This election season is making a lot of us tired — worn out by the insults and punditry and exhausted by what feels like an endless number of choices on the Nov. 8 ballot.
But we can never be too tired to vote. It is our one chance to have a direct say in decisions that will fundamentally affect our lives — whether it is choosing who will live in the White House for four years, or deciding how our county will address a daily burden that we all live with: traffic congestion.
When I go to my polling place Nov. 8, I am going to start at the back of my ballot, because that is where Measure M — the Los Angeles County Traffic Improvement Plan — will be. And this measure has more potential to directly affect our daily lives and economy than anything else on the ballot.
Here is a simple way to think about Measure M on Election Day: Today, Los Angeles County drivers spend an average of 81 hours a year in traffic congestion. That’s not total commute time — just the portion spent in delays. This congestion, according to a Texas A&M analysis, costs L.A. County drivers $1,711 in wasted fuel and lost productivity each year.
In the years ahead, L.A. County’s population will grow by 2.3 million, and this growth is expected to increase those delays and costs. That is why as vice chair of the Metropolitan Transportation Authority, I joined with my colleagues to develop Measure M for this current election, in advance of that population increase.
So the choice voters have to make is whether or not they want to enact Measure M to add transit, upgrade freeways and repair local roads in the context of 2.3 million more people using our transportation system.
Independent research commissioned by the MTA found that the transportation improvement projects delivered by Measure M would reduce the time people are stuck in traffic by 15 percent. And completing those projects would add more than 465,000 new jobs across our region, with a total economic output of almost $80 billion.
The ongoing Crenshaw/LAX line construction, as well as the recent Expo Line and Gold Line extensions, have put thousands of people to work in good middle-class jobs with benefits. Voters will have to imagine what 40 more years of those economic opportunities could do for our community — the lives and neighborhoods that could be transformed.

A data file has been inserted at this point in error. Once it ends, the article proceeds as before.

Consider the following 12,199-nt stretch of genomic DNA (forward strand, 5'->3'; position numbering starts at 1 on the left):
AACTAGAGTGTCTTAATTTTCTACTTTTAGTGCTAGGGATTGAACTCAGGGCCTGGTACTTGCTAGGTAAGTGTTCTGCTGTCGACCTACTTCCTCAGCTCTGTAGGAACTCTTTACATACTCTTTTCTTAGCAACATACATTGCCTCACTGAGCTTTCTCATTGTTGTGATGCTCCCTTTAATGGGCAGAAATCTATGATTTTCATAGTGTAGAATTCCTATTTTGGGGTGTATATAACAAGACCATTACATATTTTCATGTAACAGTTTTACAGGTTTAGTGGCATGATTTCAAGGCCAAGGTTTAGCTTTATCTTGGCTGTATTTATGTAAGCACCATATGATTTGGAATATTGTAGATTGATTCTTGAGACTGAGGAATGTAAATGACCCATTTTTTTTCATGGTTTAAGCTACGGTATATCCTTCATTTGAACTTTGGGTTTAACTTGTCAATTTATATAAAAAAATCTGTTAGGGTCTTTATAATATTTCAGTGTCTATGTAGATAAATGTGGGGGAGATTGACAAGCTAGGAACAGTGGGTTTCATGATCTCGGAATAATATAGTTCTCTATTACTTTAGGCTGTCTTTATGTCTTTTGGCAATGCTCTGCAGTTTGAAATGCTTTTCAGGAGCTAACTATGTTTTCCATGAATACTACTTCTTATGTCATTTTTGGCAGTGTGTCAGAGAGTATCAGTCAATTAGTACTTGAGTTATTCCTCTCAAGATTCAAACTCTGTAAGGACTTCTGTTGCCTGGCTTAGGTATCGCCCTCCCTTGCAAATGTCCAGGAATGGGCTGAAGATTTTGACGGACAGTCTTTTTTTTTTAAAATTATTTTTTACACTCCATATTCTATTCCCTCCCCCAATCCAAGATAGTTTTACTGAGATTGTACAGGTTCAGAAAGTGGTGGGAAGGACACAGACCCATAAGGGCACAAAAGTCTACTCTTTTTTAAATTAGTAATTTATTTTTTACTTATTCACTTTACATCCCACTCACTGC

Demographic changes will also see L.A. County’s over-65 population alone increase to more than 2 million people. Measure M is structured to keep fares affordable for seniors and the disabled — transit-dependent populations who live more independently when they have better access to transportation. Measure M also invests in van and other services that take people to medical appointments and connects them with senior and community services.
Measure M would accelerate current rail construction, build new rail lines, improve local, regional and express bus service and, most importantly, would knit our transit lines together into a comprehensive, countywide network.
For example, if Measure M is passed, the Crenshaw/LAX line would run from the airport north to Hollywood, and would directly connect with five other light rail lines. That means South Los Angeles would be plugged into a Measure M-built rail network from Claremont to Woodland Hills, from Norwalk to LAX, from Torrance to Sylmar, and everywhere in between.
The freeway projects that would be delivered under Measure M include interchange improvements, bottleneck fixes and new ways to improve the flow of truck traffic on the 5, 105, 110, 405 and the 605, near our communities, and the full breadth of the measure’s freeway program extends to the 14 in the far northwestern part of the county all the way to the 71 in the southeast.
As Mayor, it is of particular interest to me that Measure M would immediately provide annual funding to each of the county’s 88 cities and 134 unincorporated areas for pothole filling, road repaving, intersection improvement and other local infrastructure projects. It was also specifically written to ensure that earthquake retrofits would be done to our bridges and overpasses.
Measure M presents the voters with an important choice to make on Election Day. It is important to get the facts about the measure and then make a plan to vote on Nov. 8.
Mayor Eric Garcetti’s “Community Report” column runs the first Thursday of every month in The Wave.